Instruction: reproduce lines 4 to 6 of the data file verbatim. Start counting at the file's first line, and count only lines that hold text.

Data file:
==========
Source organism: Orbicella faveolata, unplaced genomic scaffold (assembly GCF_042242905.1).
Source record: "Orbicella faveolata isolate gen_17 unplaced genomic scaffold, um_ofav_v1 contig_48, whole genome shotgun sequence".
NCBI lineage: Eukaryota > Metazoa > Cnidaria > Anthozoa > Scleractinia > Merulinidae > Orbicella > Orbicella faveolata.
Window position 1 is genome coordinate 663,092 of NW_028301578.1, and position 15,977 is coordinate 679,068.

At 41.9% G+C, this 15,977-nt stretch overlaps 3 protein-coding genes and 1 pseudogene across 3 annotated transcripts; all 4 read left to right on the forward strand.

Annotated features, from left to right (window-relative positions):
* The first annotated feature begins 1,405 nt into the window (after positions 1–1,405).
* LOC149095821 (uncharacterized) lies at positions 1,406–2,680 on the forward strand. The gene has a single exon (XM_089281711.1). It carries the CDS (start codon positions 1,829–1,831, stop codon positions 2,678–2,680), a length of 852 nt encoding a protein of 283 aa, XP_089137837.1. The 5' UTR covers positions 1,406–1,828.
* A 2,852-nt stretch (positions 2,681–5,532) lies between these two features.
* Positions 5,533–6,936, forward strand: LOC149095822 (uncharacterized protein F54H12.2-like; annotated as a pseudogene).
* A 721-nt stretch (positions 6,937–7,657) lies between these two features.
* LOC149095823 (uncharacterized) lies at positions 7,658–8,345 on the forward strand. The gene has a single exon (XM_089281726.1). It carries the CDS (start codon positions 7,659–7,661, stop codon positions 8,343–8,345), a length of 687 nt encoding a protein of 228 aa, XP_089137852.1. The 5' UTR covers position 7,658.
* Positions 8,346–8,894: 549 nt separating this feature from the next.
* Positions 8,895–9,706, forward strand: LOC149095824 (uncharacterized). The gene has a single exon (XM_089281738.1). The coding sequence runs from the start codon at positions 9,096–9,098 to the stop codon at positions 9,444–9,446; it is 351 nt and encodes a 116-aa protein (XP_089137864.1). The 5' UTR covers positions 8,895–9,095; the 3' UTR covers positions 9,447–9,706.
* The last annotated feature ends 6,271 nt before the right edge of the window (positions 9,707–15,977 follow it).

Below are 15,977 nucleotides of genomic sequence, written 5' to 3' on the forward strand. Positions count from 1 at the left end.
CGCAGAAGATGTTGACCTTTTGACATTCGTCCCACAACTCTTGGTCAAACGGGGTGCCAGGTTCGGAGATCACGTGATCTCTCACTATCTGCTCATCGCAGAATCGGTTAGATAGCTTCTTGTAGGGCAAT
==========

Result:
Window position 1 is genome coordinate 663,092 of NW_028301578.1, and position 15,977 is coordinate 679,068.

At 41.9% G+C, this 15,977-nt stretch overlaps 3 protein-coding genes and 1 pseudogene across 3 annotated transcripts; all 4 read left to right on the forward strand.

Annotated features, from left to right (window-relative positions):